Workplace Change





Workplace Change

Robert Quinn chattered the way to successful leadership by authoring the book, ‘Building the Bridge as You Work On it’. This book is not like many other self-help books that go on about how to see oneself as a successful person. Rather, it contains eight practical steps that transform one’s thinking and consequently one’s actions. Quinn communicates internal change of the mind as a pre-requisite for effective change. Using insights from this book, this essay will examine the best leadership practices that lead to change at the work place. In addition, this essay will integrate the steps of reflective action, authentic action, appreciative inquiry, and grounded vision as proposed by Robert Quinn.

Workplaces have become places of unstoppable action, which leads to constant stress and eventual frustration. To change the culture of a workplace, one needs to borrow Quinn’s principle of reflective action. Quinn notes that leaders need to stop what they are doing for a moment or two to think about why they are doing it. This means that, despite the pressure to perform, one must not lose conscious of the purpose of work. Most importantly, one needs to reflect on the outcomes of any given action. This will help individuals grow in their actions and in their lifestyles.

Authentic engagement is another step that would help create change in the workplace. According to Quinn, this means that an individual should engage in work with authenticity and honesty. In short, one should build their tasks around the things that they believe in. Hence, workers should not perform tasks because they are required to accomplish them. Instead, they should remain true to their beliefs and inculcate these to their work tasks. More so, people need to engage in their work with honest attachment and dedication.

Walking in these first two steps will help an individual change their perception towards work and life. These steps transform workplace robots into humans. To enhance this, one should engage in appreciative inquiry, a principle that is about gathering knowledge. Quinn advises that everyone should strive to build his or her knowledgebase all the time. A point of emphasis is that one should not ask to criticize but instead, one should ask appreciatively. This principle will help boost the confidence of those who feel like they have nothing much to gain from the workplace programs. It will also create a peaceful work environment.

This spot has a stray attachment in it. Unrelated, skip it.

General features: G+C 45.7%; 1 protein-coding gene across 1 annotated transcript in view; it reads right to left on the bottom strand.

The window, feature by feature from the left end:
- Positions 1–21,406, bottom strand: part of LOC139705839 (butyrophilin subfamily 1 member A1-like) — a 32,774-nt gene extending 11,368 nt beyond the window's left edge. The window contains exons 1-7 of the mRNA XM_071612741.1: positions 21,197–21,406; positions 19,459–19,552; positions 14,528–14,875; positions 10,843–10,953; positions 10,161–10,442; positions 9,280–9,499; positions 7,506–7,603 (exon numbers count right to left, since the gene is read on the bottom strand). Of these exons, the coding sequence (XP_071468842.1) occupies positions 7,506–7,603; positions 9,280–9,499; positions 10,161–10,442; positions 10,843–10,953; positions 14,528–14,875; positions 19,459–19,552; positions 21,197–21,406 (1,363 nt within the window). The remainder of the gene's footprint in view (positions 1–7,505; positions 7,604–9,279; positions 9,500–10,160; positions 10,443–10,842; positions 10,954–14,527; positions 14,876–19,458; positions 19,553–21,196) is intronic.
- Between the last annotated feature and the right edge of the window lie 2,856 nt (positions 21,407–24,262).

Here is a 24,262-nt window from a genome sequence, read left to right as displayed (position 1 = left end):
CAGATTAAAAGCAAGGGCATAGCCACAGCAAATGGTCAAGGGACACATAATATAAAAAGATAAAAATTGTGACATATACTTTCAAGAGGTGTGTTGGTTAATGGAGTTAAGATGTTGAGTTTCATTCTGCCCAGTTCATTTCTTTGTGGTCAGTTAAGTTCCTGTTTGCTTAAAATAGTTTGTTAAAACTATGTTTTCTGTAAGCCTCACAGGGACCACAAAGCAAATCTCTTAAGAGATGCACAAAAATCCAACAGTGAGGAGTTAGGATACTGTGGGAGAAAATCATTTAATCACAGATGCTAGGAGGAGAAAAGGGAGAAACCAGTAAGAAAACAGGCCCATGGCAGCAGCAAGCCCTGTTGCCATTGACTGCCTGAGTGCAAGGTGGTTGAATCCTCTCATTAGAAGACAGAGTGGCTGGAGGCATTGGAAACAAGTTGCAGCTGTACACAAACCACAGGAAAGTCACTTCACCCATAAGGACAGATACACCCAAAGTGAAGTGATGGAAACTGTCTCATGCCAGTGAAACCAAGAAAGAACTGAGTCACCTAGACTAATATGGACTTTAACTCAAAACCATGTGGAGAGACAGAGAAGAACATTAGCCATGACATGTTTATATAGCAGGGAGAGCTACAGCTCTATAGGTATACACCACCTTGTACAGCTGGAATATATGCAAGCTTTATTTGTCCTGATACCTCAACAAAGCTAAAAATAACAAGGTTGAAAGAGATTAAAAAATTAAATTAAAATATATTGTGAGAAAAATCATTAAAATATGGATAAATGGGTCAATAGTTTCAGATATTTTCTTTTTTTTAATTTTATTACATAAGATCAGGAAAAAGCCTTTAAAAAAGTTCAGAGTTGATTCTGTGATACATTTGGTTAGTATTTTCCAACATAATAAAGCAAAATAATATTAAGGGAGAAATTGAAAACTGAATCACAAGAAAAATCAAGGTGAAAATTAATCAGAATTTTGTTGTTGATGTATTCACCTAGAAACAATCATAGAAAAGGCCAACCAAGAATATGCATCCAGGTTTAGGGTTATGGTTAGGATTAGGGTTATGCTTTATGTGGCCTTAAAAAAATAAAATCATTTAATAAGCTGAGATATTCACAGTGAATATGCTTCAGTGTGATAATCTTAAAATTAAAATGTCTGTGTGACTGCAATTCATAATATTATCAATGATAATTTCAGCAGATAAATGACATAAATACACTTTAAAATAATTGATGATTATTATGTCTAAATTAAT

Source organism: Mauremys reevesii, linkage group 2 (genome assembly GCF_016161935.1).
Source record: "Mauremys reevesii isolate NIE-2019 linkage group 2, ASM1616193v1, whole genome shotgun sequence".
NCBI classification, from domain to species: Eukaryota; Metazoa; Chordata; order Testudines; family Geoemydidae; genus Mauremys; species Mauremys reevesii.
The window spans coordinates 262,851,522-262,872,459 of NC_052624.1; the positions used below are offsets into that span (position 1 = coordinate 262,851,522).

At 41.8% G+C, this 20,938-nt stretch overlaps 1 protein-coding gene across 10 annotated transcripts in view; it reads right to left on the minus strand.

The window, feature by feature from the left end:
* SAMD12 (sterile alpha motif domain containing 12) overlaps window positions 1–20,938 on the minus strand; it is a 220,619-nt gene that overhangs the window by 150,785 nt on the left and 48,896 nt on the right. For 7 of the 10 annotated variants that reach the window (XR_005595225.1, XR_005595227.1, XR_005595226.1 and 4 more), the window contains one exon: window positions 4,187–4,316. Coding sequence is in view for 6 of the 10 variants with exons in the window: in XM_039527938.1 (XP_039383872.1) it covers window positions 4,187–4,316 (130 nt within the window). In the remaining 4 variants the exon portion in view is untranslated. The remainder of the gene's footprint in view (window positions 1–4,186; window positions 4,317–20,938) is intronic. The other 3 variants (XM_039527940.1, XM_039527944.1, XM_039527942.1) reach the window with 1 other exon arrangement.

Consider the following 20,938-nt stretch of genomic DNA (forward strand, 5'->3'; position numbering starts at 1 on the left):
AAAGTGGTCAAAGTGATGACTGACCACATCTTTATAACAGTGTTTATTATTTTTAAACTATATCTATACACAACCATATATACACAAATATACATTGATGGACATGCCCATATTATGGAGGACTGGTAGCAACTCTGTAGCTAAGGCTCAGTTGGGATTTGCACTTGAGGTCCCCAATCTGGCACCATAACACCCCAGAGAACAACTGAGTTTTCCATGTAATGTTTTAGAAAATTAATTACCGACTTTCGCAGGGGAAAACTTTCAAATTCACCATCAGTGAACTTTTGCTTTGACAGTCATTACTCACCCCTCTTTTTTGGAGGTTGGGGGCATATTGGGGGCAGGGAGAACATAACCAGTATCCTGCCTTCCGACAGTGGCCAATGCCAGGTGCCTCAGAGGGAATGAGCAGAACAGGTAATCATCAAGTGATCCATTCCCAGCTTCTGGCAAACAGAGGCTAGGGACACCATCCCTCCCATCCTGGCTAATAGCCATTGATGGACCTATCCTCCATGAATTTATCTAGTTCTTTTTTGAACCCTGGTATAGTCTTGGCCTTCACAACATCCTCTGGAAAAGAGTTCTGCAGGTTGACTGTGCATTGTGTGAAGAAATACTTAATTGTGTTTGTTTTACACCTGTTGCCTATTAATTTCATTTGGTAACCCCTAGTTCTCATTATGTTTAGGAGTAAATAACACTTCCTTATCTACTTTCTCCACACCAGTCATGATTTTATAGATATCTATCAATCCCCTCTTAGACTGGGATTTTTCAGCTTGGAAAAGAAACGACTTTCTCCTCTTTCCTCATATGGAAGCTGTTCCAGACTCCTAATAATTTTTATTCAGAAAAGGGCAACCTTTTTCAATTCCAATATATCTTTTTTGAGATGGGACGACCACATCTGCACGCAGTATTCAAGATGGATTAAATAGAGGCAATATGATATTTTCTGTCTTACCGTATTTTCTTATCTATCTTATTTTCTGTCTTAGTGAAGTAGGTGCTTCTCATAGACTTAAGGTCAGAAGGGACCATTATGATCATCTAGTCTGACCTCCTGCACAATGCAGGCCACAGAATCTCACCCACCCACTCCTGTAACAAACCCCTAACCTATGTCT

The most important ingredient to success is the ability to remain focused on one’s vision. Quinn calls this ‘grounded vision’. He adds that everyone is capable of being successful. The difference between success stories and failure narratives is that one party decided to stay focused on their vision while the other party let go their vision. Those who strive to become better leaders and performers should never lose sight of his or her vision. Thus, everyone in the workplace should always remind themselves and truthful to their vision.

Many people in workplaces are like robots that have been engineered to perform tasks without much thought put into it. An accountant will calculate sums because that is what they are trained to do. Given this, many people eventually become robots who walk in and out of their offices in a perpetual state of dazedness. Applying the four principles proposed by Robert Quinn will help engineer the much needed change in the workplace.